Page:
Monday, June 11, 2007

Searching for Grison's

While flipping through my postcard collection I spotted this gem: a wooden postcard mailed in 1939 for Grison's Steak & Chop House, a San Francisco landmark long gone. On the back of the card, Walter Winchell (just "Winchell," actually) is quoted about the need to keep customers happy: "One dissatisfied customer can do your restaurant more harm than the praises of a thousand others can undo. So, if a man has a tough steak, don't give him a sharp knife, give him another steak." Apparently Grison's followed his advice.

Old-timers report that Grison's was one of the greats, weaving itself into the city's mythic architecture. Writing about his beloved "Baghdad-by-the-Bay," Herb Caen mentioned the place in a 1949 San Francisco Chronicle column: "...at Grison's, a beautiful married blonde is having a cozy dinner with a handsome bachelor attorney (and that's not news because her husband just happens to be out of town and they're only good friends anyway)." Sounds like the kind of joint you'd find some film-noir or between the pages of a detective novel, classy, but with some intrigue.

The prices shown on this postcard certainly take you back: a whole broiled California baby lobster for a buck, a New York sirloin steak for a quarter more. Then there were the odd items you don't often see on menus today: celery hearts, mushrooms on toast, Roquefort Cheese for dessert, and something called "English Mutton Chop Kidney." Can you imagine taking a time machine visit to San Francisco in 1939? Hit the Golden Gate International Exposition by day and grab a steak and a highball at night for under ten bucks, with money left over for a decent tip... That would be a fun day.

More than twenty years ago a steakhouse called Harris' took over Grison's 2100 Van Ness Avenue location. One day Jenny and I might drop by Harris' for a thick slab of beef (and one three-olive dry martini for me), and we'll see if we can still experience that bygone chop house vibe. In the meantime, I'd love to learn more about Grison's. If you have any memories or photos to share, please leave a note in the comment section.

Learn More

  • San Francisco Chronicle: Herb Caen's Present indicative
  • 7 comments:

    cheryl.anderson@comphealth.com said...

    I don't know anything about this steakhouse, but I googled it because I found a lovely solid silver creamer at a thrift store. It was all black, but very heavy so I could tell it was silver. When I cleaned it up, it has a logo that says "Property of Grison's Steakhouse". I thought I would see if they are still around and go visit since it is such a grand piece. It must have been something! I could send you a picture of it. I wonder if there is someone who would have sentimental attachment to it?

    Cheryl Anderson said...

    I found an old heavy creamer sized pitcher at a thrift store. All black and weathered. After I cleaned it up, I saw the words "Property of Grison's Steakhouse". So i googled it and found your website. It is a lovely, heavy solid silver piece. I wonder if someone has sentimental attachment to it. I could send you a picture. I wish I could have seen this place!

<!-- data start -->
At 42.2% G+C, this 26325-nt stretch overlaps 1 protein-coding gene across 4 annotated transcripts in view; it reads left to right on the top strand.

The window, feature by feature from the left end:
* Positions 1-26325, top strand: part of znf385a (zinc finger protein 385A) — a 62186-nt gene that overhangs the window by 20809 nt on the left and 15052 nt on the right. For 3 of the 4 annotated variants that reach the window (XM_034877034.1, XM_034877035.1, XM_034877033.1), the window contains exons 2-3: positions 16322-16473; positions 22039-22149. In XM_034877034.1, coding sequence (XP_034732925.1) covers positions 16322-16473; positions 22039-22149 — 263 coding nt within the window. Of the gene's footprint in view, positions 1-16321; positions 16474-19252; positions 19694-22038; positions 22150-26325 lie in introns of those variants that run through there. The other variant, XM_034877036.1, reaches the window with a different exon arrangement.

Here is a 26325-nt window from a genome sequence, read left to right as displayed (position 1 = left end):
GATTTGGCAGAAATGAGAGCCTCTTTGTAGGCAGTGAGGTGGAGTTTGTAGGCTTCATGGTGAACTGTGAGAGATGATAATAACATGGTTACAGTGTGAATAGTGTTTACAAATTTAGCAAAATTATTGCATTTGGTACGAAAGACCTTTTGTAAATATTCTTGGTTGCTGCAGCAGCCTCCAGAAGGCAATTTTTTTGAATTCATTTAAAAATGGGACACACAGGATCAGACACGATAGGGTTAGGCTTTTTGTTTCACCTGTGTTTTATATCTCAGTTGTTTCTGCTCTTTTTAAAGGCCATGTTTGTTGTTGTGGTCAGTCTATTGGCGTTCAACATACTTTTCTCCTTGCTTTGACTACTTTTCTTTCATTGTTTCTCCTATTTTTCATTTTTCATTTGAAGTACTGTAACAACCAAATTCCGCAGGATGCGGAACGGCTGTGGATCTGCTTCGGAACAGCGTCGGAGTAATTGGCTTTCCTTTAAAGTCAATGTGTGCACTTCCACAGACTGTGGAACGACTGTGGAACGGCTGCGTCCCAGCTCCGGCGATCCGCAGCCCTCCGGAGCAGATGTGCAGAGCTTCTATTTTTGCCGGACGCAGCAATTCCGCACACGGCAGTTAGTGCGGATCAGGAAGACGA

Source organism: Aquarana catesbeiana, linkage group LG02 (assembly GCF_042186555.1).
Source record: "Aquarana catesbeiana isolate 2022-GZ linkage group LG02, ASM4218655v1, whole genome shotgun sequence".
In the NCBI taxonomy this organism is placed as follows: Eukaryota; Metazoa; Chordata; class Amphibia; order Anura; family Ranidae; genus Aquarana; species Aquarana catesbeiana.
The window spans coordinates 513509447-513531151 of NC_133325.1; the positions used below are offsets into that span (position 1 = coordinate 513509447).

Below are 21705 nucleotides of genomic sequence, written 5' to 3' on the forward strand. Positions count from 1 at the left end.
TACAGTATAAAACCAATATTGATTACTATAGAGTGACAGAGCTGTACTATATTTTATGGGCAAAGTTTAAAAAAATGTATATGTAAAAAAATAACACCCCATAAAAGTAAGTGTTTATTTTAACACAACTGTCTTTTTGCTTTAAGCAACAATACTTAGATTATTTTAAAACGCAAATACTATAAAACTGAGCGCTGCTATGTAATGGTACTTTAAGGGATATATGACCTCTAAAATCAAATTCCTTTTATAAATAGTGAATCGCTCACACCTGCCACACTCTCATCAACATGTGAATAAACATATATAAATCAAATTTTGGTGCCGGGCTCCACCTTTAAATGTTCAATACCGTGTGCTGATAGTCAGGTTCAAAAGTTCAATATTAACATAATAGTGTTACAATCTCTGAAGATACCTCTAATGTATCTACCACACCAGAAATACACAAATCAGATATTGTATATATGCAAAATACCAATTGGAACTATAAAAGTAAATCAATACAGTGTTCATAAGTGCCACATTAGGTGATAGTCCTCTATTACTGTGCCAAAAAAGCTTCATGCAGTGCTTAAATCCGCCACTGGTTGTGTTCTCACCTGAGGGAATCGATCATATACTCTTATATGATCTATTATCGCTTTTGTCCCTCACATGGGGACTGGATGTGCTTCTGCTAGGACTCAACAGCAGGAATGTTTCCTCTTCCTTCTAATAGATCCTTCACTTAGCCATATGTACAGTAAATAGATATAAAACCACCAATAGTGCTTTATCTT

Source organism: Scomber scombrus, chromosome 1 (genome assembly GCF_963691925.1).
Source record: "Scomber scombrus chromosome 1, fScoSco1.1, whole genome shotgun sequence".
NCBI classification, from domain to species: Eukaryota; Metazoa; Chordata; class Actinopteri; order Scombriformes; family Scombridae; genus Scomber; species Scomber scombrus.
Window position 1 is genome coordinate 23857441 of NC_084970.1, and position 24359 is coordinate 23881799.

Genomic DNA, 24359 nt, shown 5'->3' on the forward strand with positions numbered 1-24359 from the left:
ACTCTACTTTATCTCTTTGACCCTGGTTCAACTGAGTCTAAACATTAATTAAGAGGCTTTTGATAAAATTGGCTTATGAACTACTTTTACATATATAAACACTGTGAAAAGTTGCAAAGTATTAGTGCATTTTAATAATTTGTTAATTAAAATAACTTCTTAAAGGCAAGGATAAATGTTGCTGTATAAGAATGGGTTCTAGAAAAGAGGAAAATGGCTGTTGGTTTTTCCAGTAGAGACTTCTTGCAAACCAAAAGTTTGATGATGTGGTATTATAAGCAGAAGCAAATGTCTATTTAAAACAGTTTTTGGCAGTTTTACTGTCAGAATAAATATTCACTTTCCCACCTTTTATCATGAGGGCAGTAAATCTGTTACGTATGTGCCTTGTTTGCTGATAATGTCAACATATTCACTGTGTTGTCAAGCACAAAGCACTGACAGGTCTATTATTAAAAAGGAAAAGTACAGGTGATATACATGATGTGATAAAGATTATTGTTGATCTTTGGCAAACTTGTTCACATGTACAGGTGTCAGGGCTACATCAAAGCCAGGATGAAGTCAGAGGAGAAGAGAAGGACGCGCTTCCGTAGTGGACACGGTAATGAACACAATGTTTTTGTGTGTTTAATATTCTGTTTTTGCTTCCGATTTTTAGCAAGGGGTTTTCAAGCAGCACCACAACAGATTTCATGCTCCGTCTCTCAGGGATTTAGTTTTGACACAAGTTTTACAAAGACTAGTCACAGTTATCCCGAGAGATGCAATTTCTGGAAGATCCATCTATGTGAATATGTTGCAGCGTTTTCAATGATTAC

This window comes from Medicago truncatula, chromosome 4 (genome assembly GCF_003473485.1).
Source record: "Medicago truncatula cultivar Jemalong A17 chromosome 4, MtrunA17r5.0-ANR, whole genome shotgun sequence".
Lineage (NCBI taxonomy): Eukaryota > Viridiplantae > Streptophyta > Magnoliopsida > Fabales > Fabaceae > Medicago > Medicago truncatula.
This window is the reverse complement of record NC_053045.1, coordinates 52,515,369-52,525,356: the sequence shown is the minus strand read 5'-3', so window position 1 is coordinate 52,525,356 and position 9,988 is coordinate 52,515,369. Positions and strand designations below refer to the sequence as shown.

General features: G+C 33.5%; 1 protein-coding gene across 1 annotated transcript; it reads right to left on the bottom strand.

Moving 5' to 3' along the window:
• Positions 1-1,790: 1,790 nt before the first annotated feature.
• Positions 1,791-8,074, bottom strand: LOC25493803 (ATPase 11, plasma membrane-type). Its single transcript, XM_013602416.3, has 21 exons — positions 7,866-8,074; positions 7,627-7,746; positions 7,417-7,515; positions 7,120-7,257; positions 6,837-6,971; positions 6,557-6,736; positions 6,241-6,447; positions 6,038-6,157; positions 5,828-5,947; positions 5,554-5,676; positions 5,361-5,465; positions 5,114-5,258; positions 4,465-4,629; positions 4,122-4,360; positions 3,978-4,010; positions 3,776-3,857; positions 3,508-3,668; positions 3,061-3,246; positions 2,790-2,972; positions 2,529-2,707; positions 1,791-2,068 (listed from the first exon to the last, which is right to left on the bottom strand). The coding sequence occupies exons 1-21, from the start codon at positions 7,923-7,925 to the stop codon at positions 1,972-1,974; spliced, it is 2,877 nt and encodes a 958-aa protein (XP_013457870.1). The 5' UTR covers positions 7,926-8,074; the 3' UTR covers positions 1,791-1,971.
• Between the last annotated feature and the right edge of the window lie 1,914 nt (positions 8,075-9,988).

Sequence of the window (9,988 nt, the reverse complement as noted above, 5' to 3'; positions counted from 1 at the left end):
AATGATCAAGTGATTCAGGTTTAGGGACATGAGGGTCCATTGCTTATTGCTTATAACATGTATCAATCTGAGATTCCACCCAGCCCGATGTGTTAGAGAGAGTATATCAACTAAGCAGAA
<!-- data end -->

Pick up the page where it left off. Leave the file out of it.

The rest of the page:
Andrew Wood said...

    That's very kind of you! Please feel free to email me the pic, and I'll post it on the Grison's page...

    Anonymous said...

    Hello,
    As I'm sure you know Grison's was an SF classic, an elegant steakhouse decorated in what I usually call cowboy art-deco...think of the signage typeface in an early Perry Mason episode. Harris' is much the same today, minus the '40s touches.
    They also had a mirror image restaurant on the southeast corner of Pacific & Van Ness, Grison's Chicken House, unfortunately, I never ate there. It closed several years before the steakhouse. Tagine just closed there, it's been a bit of a jinx location since Grison's. That menu is a great find.
    Thanks,
    Doug Edwards

    bennettcar said...

    I just found a wooden postcard that my Uncle sent my Aunt in 1954. It is Grison's Steak & Chop House. No more unusual items like in 1939. Most expensive item is Filet Mignon at 3.95! Too bad they are gone, I would have loved to send it to them, even though my Uncle wrote my Aunt a love letter in French on the back! How great to have lived back then! Carol

    Anonymous said...

    In a letter from my father to my mother dated 18 July, 1943 my father reminisces about going to Grison's with her while he was stationed at Fort Mason, before being shipped out to Hawaii. He was an officer and they were eventually separated over four years while he served in the Philippines during WWII. I am so glad I found this site and could get more information about a favorite place of theirs. My parents are gone now, after 68 years of marriage.

    Michael Miran said...

    I would be interested to see the 1954 postcard and how the menu is different.
    When I was about 13 my older sister and her friend Cookie Paul took me to Grison's and a movie. Our parents were away and left us a food budget which used carefully and then went to Grison's.

    What I recall is that it was very elegant service. The major item was a beef roast served off a copper cart with a hood with au jus gravy, vegetables and popovers. All the food was excellent and established a bench mark for all meals since. Does anyone know of their recipes especially the popover recipe?

    I printed the menu and will use it to design some meals to go with good red wine.
    Thanks for posting the postcard and comments.
    Michael